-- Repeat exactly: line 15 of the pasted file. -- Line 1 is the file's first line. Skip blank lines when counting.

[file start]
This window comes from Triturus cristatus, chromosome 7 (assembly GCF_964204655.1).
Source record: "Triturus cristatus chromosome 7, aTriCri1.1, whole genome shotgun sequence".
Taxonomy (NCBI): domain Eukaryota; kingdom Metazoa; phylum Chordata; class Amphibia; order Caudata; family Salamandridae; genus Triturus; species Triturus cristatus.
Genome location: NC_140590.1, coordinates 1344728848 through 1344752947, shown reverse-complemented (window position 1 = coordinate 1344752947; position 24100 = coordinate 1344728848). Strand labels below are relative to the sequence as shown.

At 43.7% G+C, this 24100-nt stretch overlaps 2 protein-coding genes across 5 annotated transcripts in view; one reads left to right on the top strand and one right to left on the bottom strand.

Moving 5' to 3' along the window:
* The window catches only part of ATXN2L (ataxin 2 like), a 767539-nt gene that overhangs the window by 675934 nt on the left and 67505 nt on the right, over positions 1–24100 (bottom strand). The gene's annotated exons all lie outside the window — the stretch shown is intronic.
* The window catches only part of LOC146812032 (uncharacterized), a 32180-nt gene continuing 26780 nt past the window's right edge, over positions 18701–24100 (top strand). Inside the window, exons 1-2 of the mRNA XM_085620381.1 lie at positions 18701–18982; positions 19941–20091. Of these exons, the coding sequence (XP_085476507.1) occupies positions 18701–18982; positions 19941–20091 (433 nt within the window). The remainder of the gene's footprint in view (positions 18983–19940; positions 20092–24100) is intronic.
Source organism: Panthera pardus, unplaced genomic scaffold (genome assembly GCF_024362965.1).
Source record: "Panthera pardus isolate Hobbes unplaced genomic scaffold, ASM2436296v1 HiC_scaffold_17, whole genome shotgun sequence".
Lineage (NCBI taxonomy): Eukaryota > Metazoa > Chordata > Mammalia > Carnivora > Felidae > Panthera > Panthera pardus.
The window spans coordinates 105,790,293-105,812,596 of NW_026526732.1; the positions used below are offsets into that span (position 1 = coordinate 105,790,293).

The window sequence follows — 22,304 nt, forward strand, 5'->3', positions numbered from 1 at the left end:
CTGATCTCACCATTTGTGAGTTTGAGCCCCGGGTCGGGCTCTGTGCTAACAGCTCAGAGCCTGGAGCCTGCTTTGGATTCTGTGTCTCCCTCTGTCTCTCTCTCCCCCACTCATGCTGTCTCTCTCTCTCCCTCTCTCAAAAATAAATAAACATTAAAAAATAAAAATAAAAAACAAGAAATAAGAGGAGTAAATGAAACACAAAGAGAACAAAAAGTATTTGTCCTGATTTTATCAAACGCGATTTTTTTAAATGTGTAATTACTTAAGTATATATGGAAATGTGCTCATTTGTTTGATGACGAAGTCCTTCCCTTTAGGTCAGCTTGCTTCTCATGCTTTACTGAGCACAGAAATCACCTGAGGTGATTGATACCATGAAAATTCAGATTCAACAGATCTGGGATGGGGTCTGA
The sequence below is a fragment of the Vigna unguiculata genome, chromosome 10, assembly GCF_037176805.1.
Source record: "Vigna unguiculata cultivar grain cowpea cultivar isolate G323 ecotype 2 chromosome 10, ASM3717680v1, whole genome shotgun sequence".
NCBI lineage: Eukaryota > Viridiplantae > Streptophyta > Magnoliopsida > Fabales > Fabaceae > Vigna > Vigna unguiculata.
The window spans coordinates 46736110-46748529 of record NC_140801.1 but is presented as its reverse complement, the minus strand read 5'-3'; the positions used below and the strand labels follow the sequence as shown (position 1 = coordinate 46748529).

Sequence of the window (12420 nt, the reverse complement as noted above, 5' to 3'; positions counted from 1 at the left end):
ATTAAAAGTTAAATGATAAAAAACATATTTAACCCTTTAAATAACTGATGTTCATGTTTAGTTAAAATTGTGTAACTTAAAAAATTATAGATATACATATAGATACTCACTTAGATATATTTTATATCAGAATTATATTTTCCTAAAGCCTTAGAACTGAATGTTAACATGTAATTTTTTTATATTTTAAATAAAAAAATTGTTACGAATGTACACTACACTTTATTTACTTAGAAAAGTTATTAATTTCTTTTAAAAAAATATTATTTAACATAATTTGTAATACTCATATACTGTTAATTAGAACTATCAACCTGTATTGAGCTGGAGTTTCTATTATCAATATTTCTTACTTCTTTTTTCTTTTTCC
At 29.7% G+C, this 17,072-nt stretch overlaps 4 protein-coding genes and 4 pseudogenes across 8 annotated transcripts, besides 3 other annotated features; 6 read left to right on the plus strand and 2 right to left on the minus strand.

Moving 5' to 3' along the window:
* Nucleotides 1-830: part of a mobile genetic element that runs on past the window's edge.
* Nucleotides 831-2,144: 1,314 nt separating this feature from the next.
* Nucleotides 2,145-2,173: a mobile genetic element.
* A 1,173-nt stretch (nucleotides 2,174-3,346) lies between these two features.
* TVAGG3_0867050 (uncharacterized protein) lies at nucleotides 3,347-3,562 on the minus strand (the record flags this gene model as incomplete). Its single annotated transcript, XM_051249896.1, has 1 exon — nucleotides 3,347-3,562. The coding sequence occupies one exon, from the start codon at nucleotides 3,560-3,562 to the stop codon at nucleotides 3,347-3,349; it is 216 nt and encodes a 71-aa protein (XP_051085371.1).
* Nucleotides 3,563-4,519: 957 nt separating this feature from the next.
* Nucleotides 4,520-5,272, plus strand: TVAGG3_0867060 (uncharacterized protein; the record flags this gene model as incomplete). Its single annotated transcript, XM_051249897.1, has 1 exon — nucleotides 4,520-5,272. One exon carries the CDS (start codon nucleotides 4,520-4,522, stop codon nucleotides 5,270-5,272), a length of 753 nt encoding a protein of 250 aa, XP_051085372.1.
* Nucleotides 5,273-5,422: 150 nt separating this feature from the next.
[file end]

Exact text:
The sequence below is a fragment of the Vigna unguiculata genome, chromosome 10, assembly GCF_037176805.1.